Defending our Time

Good, clear, healthy boundaries are absolutely essential for the mental health of everyone working and living in ministry.

One of the most important boundaries to set up, and the hardest to keep in place, is the boundary around our time.

This isn’t a new conversation; plenty of lectures, articles, books, and even face-to-face conversations have been inspired by this very topic.  We, as ministry leaders, know that we need to carefully protect the little time we set aside to be away from the day-to-day of ministry stress and pressures.  We understand that our families and friends need us to protect our ‘off’ time.  We acknowledge that our spiritual walk will benefit from stepping back, and that an unwillingness to take true times of Sabbath and rest will cause us problems.

And yet, the topic needs to continue to be addressed.

Defending our time is a problem for good reason.  We aren’t intentionally workaholics, and most of us have great friendships we want to develop and families we want to be with.  We have hobbies we enjoy and activities we want to do.  We have weddings we would like to attend, places we would like to visit, and naps we would love to take.  But we are also passionate about the work we do.  We do the work we do because it matters.  And every task we don’t accomplish is a mission left undone.  Every person we can’t visit is a story that goes unshared.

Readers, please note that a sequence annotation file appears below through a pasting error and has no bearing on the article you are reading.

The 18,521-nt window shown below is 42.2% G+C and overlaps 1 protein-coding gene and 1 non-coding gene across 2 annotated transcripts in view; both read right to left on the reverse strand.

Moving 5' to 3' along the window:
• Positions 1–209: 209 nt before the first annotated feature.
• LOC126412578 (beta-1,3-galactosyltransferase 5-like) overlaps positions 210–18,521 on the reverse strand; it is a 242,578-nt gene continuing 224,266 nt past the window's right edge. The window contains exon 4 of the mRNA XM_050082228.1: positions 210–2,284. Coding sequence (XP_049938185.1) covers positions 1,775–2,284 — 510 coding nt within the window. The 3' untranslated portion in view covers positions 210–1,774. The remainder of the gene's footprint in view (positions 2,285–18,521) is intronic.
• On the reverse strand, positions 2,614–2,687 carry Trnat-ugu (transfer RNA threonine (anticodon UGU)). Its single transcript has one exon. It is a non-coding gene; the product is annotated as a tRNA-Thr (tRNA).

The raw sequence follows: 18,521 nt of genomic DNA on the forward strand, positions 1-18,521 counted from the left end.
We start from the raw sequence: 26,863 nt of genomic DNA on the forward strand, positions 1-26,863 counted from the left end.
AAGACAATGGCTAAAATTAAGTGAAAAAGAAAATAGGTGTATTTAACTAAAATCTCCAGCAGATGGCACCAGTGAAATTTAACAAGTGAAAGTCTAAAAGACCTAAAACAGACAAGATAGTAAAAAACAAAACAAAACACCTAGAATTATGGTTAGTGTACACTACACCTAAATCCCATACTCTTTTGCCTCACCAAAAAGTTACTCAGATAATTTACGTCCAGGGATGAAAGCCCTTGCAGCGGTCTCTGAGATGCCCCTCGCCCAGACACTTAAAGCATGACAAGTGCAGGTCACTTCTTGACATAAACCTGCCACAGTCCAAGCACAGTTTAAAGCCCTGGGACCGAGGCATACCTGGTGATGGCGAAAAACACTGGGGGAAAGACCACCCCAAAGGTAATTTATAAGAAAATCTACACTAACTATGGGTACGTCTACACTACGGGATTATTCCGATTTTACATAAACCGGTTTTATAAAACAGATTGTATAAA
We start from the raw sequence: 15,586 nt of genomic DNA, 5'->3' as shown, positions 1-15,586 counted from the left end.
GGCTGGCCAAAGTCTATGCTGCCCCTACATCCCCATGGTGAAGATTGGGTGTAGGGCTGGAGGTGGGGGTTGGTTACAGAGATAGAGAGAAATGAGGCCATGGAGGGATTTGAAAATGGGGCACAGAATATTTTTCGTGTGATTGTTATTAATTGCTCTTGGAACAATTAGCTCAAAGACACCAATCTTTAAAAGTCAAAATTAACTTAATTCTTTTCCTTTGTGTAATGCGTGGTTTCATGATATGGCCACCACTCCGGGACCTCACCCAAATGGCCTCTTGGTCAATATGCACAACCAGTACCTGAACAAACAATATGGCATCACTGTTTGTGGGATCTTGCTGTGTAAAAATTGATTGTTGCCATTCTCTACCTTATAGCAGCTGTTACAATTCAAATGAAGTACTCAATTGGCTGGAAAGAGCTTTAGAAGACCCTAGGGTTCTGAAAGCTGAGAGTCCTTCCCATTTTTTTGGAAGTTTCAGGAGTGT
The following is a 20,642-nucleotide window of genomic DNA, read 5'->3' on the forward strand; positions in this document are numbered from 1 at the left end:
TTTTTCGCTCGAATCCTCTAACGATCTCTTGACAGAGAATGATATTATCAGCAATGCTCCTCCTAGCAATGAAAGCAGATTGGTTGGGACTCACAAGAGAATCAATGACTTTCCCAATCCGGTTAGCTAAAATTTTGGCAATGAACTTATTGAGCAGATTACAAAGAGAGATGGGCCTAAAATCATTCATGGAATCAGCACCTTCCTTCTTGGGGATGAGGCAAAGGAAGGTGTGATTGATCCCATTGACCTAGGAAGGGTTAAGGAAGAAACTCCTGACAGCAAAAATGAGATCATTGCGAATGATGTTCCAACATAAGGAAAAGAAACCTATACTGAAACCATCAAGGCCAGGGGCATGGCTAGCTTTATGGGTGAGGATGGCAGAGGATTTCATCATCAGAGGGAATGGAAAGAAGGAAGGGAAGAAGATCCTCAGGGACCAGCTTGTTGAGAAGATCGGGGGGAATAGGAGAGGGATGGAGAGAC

Yes, there are other people to accomplish tasks, give sermons, visit people, and a myriad of other activities.  The problem is that there just aren’t enough of them.  Without us, we know the ministries still go on, but we also know that our organizations can do more with us there.  This is why taking time away is so hard for us to do.

And we do try to step away and rest, but a problem or struggle draws us back in.  We schedule time off, but something important comes up that we need to take care of because no one else can.  People need us to be with them through tragedies or unexpected circumstances, and because we care about them we can’t just ignore them because it is our ‘off’ day.  We do try.  It just doesn’t always work out the way we plan.

So what can we do to change this?

A possible answer lies in solidarity.  We, as whole organizations, need to define clear boundaries for everyone.  Individuals can make decisions alone, but it can be a tremendous challenge to keep to personal guidelines if others in the organization are behaving differently.  If even one person is in the habit of staying late, everyone will feel they need to do the same. We need to join together and clearly articulate communal expectations for stepping away from the work and creating space for personal renewal and relaxation.   And then we need to hold each other accountable to those boundaries.

As leaders, we need to be on the front lines of these communal efforts.  We need to care enough for our staff and volunteers that we do everything we can to ensure they care for themselves.   As leaders, we must be ever vigilant of the subtle time encroachments that so easily balloon into huge problems.

We need to be creators of policy that affirms the need for space away from ‘the job’.

We need to be people who encourage staff to work less, sleep more, and leave some things undone.

We need to be people who love our staff as much as our mission. 

Related Articles:

Recharging our Batteries: Rest
Productivity: Stress
Productivity: Nutrition
Productivity: Hours
Productivity: Office Space

 

 

 

 

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